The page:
I didn't realize it at the time.  In fact when I was little, I was a little scared of Grandma.  She seemed so tough.  As I grew to know her better, I realized that under the exterior that a difficult childhood had created, my Grandma was one of the most loyal and tender people I'd ever known.  She loved without exception; she was gentle not only with her hands, but with her heart.

Grandma's been gone for almost fifteen years now, but any time I brush out my Cara's long, straight hair, I think of my Grandma and how much she would have loved knowing this whole flock of little girls I have.  I miss my Grandma, and the pleasure of knowing her as an adult didn't last very long.  I wish I would have been able to lay the first great-granddaughter in her arms and look at her face. It would have given me great joy to see her love them in her quiet way.  I wish she were here to soothe away the tangles of life for my girls, too.

Monday, January 28, 2013

The Real Story of Cincinnati Chili, Part 7

Now, I realize that most of you have no idea what is happening with our prior installments, but have no fear, I'm including the link to Part 6 so you'll be able to update yourself on the fabulous antics of my alterego, er, my character Hannistina.  What can I say?  Life at times needs some comic relief.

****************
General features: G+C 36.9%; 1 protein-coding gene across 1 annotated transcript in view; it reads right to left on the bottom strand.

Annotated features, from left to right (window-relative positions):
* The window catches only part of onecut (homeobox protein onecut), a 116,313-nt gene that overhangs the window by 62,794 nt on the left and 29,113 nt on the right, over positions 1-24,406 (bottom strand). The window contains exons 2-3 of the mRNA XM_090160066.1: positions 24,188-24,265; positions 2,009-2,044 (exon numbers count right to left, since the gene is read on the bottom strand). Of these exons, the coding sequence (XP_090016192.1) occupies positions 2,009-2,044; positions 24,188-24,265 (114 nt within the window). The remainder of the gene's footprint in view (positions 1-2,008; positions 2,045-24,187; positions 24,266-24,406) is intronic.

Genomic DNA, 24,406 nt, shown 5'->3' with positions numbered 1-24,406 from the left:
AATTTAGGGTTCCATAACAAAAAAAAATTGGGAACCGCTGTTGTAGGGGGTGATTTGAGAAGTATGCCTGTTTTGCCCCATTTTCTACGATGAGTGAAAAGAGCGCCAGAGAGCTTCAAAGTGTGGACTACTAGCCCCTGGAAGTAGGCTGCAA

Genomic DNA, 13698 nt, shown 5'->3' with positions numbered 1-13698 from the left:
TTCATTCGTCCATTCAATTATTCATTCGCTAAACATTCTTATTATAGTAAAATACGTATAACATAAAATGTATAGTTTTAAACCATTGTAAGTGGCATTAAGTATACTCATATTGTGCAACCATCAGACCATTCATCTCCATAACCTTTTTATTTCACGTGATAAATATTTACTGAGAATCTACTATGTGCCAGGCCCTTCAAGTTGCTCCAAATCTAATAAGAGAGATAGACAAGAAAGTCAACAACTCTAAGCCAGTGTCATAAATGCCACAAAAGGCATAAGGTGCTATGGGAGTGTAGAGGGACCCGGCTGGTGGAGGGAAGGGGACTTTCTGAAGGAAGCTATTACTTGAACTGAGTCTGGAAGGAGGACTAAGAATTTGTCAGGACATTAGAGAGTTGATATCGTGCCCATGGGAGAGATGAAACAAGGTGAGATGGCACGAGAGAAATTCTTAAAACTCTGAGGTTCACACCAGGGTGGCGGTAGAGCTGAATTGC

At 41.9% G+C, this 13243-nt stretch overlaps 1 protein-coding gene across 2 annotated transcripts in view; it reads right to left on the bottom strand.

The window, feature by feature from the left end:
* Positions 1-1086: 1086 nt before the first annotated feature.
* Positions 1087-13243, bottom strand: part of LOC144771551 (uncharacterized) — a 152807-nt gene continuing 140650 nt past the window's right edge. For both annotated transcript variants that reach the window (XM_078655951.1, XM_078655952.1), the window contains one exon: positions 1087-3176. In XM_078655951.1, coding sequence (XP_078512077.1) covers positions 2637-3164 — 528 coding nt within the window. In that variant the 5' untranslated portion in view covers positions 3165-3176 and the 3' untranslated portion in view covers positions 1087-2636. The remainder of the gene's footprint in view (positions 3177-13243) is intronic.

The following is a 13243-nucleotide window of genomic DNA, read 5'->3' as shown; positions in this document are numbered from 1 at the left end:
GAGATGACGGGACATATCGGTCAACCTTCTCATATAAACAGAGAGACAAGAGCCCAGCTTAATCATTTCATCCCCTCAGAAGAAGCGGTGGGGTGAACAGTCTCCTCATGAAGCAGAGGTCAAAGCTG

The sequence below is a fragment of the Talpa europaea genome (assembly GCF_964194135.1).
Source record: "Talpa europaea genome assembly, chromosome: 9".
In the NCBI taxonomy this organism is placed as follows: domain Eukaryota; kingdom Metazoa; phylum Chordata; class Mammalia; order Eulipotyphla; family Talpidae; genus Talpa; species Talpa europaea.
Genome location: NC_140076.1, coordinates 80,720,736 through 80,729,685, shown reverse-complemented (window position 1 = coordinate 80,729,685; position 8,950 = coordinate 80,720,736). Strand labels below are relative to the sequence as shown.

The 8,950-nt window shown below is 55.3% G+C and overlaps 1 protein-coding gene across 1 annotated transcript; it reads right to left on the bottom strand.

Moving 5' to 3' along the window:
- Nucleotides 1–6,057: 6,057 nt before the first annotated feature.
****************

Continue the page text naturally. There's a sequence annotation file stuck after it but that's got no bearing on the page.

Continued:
Ah yes, as I recall, I had just dashed the hopes of my co-writer by following the smooch with a wallop of near-coma force to our poor Dudley.  Apparently I wasn't much into the safe, lovely ending at the time.  It was way too much fun to keep on writing!  Poor co-writer of mystery, I can tell even now that you didn't know what to do with my twist.  Never fear.  I had a great depression scene in mind.  I giggled until I cried when I originally wrote this one.  Even now it's enough to almost quench the thought of my own dirty dishes right in the next room...

Chapter 3: Forgiveness 

     Hannistina walked down the street to the library with her cheeks aflame. By now, everyone in town had heard of yesterday's trip to the post office that eventually led to a trip to the hospital.  Oh how rumors spread in a small town, 
especially when fueled by a dramatic, screaming ambulance.  She hung her head with shame.  What had started out to be a semi-normal day had turned into nightmare! Even her family on the other side of the country heard of her fiasco, 
due to her father's impeccable timing!  To think, he had called to say he reconsidered and was going to offer her the money to finance her shop.  He had told her in no uncertain terms that she was immediately to call 911.